This picture of a parasitic second head that was removed from a 10-month old girl is the single most chill-inducing photo I've seen this year. Aside from Jaquandor, that is. Naturally.


The Beard on Bebo.
Save Toby
A fan (I have fans?) of this blog alerted me to the pressing predicament of a bunny rabbit named Toby. It appears that Toby's owner is going to cook and eat Toby in a few months unless donations come in. The site is replete with cute pictures of poor Toby and a receipe page. Personally, it just makes me laugh at the plight of the helpless, but I might buy a t-shirt just because it's a Friday and I've got nothing else to contribute to society.
There hasn't been much of anything to come out in a while, which makes my anticipation of Constantine more of hope than desire. While the storyline is admittedly intriguing to my preferences (about an anti-hero type who sees demons and fights, etc.), I've had doubts about whether the filmmakers could pull off a faithful adaptation from the graphic novels.

As with all things, the answer will be subjective. Walter Chaw skewers the film most deliciously, but delivers a sad portent of things to come:
    Chewed-up and swallowed, the film seems to constantly be a minute behind the cool stuff--lowering hopes, again, that Neil Gaiman's important "Sandman" run, a title that ran concurrent with the Garth Ennis/Jamie Delano "Hellblazer" arc, will ever find its way to the screen in an incarnation that doesn't suck balls.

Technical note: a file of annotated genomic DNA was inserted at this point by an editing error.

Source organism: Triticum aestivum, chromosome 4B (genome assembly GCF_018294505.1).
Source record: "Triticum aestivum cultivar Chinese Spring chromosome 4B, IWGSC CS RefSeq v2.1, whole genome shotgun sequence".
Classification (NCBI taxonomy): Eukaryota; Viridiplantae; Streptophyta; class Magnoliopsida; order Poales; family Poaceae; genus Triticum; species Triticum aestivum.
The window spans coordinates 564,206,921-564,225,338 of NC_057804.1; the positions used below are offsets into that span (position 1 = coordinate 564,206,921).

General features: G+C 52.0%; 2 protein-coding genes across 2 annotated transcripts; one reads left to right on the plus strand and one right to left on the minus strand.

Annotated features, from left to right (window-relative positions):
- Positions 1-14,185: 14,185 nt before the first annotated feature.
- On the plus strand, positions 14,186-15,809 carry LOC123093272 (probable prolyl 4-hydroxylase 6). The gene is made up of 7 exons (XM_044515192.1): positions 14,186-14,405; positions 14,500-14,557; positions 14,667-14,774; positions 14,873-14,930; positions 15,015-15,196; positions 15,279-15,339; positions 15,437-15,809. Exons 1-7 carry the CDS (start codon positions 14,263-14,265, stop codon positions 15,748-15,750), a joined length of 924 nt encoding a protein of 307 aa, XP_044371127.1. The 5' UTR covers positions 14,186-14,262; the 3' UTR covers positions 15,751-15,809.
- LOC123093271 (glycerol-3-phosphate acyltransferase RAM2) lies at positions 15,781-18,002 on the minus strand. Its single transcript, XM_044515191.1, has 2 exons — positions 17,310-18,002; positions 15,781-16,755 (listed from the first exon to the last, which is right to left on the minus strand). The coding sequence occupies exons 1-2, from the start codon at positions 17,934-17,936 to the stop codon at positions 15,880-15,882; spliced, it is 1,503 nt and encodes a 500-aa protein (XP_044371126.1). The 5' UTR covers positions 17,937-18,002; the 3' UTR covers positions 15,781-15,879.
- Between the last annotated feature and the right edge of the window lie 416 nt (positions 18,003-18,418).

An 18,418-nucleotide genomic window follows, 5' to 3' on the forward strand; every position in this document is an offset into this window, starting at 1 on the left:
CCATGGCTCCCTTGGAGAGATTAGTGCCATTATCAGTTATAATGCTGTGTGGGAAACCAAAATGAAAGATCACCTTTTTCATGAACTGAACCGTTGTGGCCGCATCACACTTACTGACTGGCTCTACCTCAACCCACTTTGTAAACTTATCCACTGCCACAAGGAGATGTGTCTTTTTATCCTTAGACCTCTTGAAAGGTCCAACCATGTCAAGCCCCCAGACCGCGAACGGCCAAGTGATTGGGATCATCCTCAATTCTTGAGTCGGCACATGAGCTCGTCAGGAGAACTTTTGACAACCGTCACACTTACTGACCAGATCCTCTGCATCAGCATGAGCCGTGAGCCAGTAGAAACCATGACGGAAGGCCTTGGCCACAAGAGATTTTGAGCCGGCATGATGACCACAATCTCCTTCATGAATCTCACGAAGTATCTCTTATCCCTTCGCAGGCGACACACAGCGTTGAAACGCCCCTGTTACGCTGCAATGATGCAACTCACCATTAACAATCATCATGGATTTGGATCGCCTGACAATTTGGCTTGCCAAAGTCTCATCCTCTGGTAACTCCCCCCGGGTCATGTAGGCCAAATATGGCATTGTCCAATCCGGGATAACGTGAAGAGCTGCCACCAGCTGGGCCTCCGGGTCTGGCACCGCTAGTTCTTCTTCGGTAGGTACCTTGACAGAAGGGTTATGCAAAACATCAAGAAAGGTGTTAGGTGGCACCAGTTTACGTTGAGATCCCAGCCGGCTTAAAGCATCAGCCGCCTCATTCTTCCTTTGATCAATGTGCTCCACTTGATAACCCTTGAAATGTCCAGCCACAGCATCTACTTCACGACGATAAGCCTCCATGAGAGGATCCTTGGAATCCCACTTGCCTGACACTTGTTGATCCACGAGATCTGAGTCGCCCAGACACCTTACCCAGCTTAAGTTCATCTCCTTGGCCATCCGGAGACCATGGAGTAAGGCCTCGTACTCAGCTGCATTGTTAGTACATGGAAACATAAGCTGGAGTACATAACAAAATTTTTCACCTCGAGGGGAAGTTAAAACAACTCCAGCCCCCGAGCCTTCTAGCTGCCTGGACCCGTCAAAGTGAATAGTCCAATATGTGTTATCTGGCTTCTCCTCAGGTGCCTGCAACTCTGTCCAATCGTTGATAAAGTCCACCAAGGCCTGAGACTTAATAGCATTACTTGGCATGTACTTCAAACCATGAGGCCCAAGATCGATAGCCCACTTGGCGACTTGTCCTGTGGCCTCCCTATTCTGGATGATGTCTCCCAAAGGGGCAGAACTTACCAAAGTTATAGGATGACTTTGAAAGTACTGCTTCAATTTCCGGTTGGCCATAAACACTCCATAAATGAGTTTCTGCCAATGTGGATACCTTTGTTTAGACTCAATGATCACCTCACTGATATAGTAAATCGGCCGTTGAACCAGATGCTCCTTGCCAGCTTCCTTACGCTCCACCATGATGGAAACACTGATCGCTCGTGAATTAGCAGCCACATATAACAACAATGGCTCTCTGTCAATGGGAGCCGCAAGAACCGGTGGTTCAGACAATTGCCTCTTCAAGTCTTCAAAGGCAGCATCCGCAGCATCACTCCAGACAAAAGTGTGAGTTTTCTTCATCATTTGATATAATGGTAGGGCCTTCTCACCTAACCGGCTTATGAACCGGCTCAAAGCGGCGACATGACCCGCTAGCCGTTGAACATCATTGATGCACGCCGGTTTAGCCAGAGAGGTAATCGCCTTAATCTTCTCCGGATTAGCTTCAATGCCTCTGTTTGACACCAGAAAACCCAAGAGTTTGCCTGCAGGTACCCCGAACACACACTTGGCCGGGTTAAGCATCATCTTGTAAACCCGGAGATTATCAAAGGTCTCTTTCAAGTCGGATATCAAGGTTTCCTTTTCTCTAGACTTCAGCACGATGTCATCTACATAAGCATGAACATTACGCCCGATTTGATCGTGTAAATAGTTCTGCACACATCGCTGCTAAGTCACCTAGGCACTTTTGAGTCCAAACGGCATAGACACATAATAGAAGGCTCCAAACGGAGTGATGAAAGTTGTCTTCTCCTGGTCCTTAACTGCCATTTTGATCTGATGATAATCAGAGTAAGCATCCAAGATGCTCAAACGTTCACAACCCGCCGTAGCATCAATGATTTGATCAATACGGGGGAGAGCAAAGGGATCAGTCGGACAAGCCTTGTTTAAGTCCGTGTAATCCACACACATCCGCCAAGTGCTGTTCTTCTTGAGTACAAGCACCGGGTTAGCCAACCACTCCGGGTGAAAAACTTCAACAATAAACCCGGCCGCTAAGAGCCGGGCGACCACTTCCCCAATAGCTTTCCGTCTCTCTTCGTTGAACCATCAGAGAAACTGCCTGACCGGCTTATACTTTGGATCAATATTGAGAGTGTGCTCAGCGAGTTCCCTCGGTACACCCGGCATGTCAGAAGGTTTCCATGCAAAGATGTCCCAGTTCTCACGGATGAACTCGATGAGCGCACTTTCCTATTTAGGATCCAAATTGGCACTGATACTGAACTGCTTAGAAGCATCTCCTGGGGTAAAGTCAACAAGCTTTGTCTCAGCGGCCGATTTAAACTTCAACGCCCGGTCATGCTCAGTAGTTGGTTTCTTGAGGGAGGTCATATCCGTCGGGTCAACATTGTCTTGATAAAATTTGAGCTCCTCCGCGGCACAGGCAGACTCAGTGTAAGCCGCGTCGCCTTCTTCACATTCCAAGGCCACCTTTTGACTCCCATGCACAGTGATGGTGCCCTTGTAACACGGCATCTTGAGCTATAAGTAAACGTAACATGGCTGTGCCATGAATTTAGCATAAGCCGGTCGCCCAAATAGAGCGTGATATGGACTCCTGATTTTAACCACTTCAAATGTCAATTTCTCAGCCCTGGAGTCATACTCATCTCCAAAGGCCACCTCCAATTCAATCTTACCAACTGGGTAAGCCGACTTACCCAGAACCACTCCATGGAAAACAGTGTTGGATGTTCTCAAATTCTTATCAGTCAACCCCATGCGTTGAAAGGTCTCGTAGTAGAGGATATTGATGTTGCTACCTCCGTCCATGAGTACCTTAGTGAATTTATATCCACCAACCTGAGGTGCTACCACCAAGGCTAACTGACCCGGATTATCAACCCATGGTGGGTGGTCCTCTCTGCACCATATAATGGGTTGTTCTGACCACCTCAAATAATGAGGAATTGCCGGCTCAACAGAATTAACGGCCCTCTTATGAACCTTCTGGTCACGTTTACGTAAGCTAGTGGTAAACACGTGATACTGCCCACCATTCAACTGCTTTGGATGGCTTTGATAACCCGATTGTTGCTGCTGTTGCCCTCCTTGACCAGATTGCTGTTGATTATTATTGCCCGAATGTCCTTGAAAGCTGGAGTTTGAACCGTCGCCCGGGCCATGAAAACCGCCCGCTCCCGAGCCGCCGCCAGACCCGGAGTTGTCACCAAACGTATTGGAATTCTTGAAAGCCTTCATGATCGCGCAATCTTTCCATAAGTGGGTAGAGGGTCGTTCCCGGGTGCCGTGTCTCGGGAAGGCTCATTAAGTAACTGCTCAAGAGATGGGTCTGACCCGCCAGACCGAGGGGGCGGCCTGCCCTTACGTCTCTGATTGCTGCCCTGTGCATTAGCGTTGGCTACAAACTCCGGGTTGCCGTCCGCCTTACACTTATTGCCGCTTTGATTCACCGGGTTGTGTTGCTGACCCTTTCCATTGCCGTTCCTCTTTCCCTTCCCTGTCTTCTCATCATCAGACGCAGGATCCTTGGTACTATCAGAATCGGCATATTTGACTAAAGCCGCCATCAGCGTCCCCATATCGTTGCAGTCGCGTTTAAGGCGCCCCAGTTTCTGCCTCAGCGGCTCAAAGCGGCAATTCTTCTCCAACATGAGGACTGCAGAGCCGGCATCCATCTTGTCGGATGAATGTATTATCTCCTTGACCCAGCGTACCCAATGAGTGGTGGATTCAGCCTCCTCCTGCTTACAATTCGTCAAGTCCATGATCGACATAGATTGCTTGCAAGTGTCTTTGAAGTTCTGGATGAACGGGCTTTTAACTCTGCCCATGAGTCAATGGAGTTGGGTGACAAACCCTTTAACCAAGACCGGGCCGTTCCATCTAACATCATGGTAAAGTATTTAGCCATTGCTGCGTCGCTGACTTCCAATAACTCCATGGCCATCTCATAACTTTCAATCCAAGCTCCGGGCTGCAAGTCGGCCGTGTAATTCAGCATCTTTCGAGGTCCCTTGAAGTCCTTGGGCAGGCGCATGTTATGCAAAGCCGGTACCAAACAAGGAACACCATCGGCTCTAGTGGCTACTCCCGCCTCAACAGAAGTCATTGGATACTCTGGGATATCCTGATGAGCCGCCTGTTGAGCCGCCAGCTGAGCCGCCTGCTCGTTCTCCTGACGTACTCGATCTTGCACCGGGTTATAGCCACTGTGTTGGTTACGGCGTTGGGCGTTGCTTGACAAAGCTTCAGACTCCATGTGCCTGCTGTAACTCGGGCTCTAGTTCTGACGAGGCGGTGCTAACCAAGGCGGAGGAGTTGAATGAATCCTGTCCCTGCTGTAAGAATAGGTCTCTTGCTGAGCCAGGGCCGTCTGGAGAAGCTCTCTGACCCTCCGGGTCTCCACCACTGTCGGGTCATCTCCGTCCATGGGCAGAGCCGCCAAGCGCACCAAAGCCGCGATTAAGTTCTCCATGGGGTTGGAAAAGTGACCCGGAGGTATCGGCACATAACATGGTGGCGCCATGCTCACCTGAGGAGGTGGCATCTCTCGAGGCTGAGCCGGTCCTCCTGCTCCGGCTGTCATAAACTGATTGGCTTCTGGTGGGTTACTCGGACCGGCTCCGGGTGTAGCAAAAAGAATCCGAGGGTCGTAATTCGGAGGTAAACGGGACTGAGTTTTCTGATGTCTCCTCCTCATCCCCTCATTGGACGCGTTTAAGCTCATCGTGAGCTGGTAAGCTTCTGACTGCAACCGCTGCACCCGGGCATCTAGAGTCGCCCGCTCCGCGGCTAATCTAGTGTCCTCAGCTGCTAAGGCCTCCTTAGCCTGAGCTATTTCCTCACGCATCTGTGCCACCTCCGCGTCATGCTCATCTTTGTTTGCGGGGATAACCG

Contrasting night-and-day is reviewer Victoria Alexander, whose sees the film as a validation of her beliefs:
    The complicated hagiography of CONSTANTINE is based on the DC/Vertigo comic book Hellblazer and is written by Kevin Brodbin, Mark Bomback and Frank Capello. I have an entire section of my library devoted to Satan and demon possession. (I’ll recommend merely three from my vast “DP” collection: “Demon Possession” by John L. Nevius, “Possession and Exorcism, Among Primitive Races, in Antiquity, The Middle Ages, and Modern Times” by Traugott K. Oesterreich, and “Hostage to the Devil, The Possession and Exorcism of Five Lining Americans” by Malachi Martin.)
She goes on for another two paragraphs before, hello, stopping her diatribe to review the movie. Victoria must have been salivating in buckets for this movie to come out.

In any event, being a devotee of all things dark and religious (not mutally exclusive), I'll spend my nine bucks this weekend.


Kneel before Matt
Out of boredom, I've been cultivating the facial hair over the last few days. Having taking the time to trim and shape, it's passable at work (both my bosses have beards, so at worst they will think I am sucking up, which we all know is a impossibility).

Working in the IT section, the most commmon comment is 'convict', although my own opinion is different. Because of my short hair (I clip it to 1/8"), my beard blends with the hair on my head. It reminded me of the main villain from Superman II, which thus led me to an hilarious site, General Zod.net. There are quite a few interesting bits of worship for the almighty Zod, but my favorite is this little Zod blaster, where you can have Zod destroy your favorite pop-culture icons. For instance, unleash his wrath on Jar Jar. I find the genre switching hilarious. [Works best with audio.]